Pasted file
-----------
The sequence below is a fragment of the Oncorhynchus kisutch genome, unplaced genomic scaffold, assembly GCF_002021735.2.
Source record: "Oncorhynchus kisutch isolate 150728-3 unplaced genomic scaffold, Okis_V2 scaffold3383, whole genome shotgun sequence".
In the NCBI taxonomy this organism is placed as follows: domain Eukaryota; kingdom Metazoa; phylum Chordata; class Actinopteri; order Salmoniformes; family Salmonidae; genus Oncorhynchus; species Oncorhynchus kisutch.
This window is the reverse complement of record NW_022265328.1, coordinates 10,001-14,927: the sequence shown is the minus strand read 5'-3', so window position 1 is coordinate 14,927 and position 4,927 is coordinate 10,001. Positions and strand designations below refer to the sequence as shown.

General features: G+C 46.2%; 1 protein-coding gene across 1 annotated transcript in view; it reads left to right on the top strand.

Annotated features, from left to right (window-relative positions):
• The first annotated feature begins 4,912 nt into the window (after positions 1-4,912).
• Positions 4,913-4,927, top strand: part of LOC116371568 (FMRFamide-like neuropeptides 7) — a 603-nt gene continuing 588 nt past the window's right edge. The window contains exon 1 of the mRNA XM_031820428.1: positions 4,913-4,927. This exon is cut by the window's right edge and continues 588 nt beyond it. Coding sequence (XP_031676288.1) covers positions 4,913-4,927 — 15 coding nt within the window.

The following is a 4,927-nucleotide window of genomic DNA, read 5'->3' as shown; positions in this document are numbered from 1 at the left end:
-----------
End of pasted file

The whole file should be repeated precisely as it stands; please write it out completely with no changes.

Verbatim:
The sequence below is a fragment of the Oncorhynchus kisutch genome, unplaced genomic scaffold, assembly GCF_002021735.2.
Source record: "Oncorhynchus kisutch isolate 150728-3 unplaced genomic scaffold, Okis_V2 scaffold3383, whole genome shotgun sequence".
In the NCBI taxonomy this organism is placed as follows: domain Eukaryota; kingdom Metazoa; phylum Chordata; class Actinopteri; order Salmoniformes; family Salmonidae; genus Oncorhynchus; species Oncorhynchus kisutch.
This window is the reverse complement of record NW_022265328.1, coordinates 10,001-14,927: the sequence shown is the minus strand read 5'-3', so window position 1 is coordinate 14,927 and position 4,927 is coordinate 10,001. Positions and strand designations below refer to the sequence as shown.

General features: G+C 46.2%; 1 protein-coding gene across 1 annotated transcript in view; it reads left to right on the top strand.

Annotated features, from left to right (window-relative positions):
• The first annotated feature begins 4,912 nt into the window (after positions 1-4,912).
• Positions 4,913-4,927, top strand: part of LOC116371568 (FMRFamide-like neuropeptides 7) — a 603-nt gene continuing 588 nt past the window's right edge. The window contains exon 1 of the mRNA XM_031820428.1: positions 4,913-4,927. This exon is cut by the window's right edge and continues 588 nt beyond it. Coding sequence (XP_031676288.1) covers positions 4,913-4,927 — 15 coding nt within the window.

The following is a 4,927-nucleotide window of genomic DNA, read 5'->3' as shown; positions in this document are numbered from 1 at the left end: